Thomas Jefferson Papers

To Thomas Jefferson from James Monroe, 23 July 1793

From James Monroe

Richmond July 23. 1793.

Dear Sir

I came here yesterday upon some business in the office of the Ct. of chancery, and shall return to morrow. I shall see Barrett to day and give him a line to Mr. Pope for the adjustment of his claim.

Mr. Lewis and Divers have valued Thenia and children but have not furnished me the statement. They will on my return. I am likewise in your debt for the Encyclopedia. Be so obliging as state in your next the amount and I will include the whole in the same bond. Tis impossible to adjust the transaction in a manner more agreeable to me and therefore hope it will likewise be so to you.

The information contained in your last of the prospect of a war with Spain is truly alarming—but I still hope it may be avoided—as it embarks us of course in the general war of Europe and puts our fortunes afloat on the event. The unanimity of our Executive1 councils on the subject begets strange suspicions with me. By the proclamation so far as it had a right, we are seperated from France. The progress of the war then is not intended to be in great harmony with that nation, as for the support of publick liberty. We shall however be at war with Spain upon a private quarrel of our own—for instance for the Missisippi, and which I hear has been lately guaranteed by Britain to that power—but the guarantee has not been published and perhaps not intended to be. The commencement in the object and parties to the war, contains as little hostility to Britain and monarchy as possible; the odium of it too with the present Indian war—will be placed to account of the western country, already unpopular enough throughout the continent. Britain it is obvious will prescribe the terms of the peace and what these may be, in the unsettled state of the world with respect to government the disposition of many with respect to the western country2 and torn to peices as we are, by a malignant monarchy faction is altogether incertain. Besides upon what principle can it be accounted for, that the certificate party lose the support of Hamilton upon this occasion furnished them upon all others? The certificates are in the dust if we are involved in a war, and he has shewn he could bear any kind of indignity from the Bh. Ct. The whole is misterious to me. I fear the party, finding its affairs desperate and that by fair discussion before the publick it will be crushed and that the publick credit partly3 by the mismanagement of the public finances, and partly by the present war whose effect is felt, are disposed to precipitate us into some dreadful catastrophe4 which may end we know not where. The circumstance of a Sph. war is of all others the happiest expedient for them. They have shewn themselves the patrons and advocates for peace by the proclamation—a war, and for the Missisippi or southern boundaries will not be theirs—its odium will fall elsewhere.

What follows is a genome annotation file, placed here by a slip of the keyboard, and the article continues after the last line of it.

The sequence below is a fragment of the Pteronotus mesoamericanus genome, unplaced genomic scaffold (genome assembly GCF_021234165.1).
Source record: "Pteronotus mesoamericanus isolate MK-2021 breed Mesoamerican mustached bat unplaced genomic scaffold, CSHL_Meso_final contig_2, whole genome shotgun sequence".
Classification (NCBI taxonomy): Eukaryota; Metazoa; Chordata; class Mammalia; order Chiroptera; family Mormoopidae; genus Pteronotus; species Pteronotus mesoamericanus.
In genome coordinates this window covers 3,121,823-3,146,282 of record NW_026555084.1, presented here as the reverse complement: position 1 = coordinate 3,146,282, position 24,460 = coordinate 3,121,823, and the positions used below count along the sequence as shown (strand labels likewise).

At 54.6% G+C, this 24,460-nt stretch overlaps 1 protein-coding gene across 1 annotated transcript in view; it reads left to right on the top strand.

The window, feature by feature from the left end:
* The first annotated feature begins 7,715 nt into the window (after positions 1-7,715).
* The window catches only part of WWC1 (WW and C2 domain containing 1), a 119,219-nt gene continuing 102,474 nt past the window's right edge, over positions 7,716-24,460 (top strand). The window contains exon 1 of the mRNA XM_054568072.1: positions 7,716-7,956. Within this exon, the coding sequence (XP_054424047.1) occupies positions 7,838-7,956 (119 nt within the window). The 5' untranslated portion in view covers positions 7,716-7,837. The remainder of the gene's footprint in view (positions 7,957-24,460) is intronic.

I am (against every invitation to war) an advocate for peace. The insults of Spn. Britain or any other of the combined powers, I deem no more worthy our notice as a nation, than those of a lunatic to a man in health—for I consider them as desperate and raving mad. To expose ourselves to their fury if we can get out of their way would be as imprudent in the former as the latter case. To preserve peace will no doubt be difficult but by accomplishing it, we shew our wisdom and magnanimity—we secure to our people the enjoyment of a dignified repose, by indulging which they will be prosperous and happy.

There is no sacrifice I would not be willing to make for the sake of France and her cause—but I think by this course we advance her interest—and I am persuaded she must so understand it. In the mean time, whatever the principles of neutrality would allow of should be granted her.

I observe a curious publication signed “pacificus” written no doubt by Mr. H. The principles it contains are really novel. The President he says may of himself annull any treaty or part of a treaty he thinks fit, as the Organ of communication with foreign powers—that he has done so by the proclamation—in respect to the guarantee, which he has declared void, and the other two articles he has permitted to remain in force. It contains other doctrines equally exceptionable—but which I have not time at present to notice nor you I presume to read. With great sincerity I am yr. affectionate friend & servant

Jas. Monroe

I received Mr. Freneau’s note excusing the omission about his paper5 respecting which I return an answer. Is it not surprising the pamphlet entitled “an examination &ca.” has not reached this—I never could obtain a view of it till the other day a copy was presented me for perusal.

RC (DLC); endorsed by TJ as received 30 July 1793 and so recorded in SJL. Enclosure not found.

For the pamphlet, see note to Notes on Stockholders in Congress, 23 Mch. 1793.

1Word interlined.

2Preceding ten words interlined.

3Word interlined.

4Remainder of sentence interlined.

5Preceding six words interlined.

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